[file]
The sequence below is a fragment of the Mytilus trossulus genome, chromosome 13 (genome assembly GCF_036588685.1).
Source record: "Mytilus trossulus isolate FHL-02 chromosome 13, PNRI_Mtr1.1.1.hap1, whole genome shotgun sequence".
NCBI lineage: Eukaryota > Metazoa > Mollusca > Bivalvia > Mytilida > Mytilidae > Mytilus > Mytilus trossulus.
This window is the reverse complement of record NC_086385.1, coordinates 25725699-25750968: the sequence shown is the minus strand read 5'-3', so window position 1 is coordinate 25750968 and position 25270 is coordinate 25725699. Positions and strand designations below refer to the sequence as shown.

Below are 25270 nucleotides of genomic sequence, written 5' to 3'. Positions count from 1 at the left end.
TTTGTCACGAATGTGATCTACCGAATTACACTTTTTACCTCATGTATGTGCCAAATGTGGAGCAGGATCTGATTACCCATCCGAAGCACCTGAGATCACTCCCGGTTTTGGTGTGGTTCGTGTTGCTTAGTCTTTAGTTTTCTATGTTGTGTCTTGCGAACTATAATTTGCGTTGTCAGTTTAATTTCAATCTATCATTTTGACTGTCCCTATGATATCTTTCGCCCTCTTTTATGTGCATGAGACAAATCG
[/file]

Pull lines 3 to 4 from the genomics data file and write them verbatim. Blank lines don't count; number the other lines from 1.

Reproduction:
NCBI lineage: Eukaryota > Metazoa > Mollusca > Bivalvia > Mytilida > Mytilidae > Mytilus > Mytilus trossulus.
This window is the reverse complement of record NC_086385.1, coordinates 25725699-25750968: the sequence shown is the minus strand read 5'-3', so window position 1 is coordinate 25750968 and position 25270 is coordinate 25725699. Positions and strand designations below refer to the sequence as shown.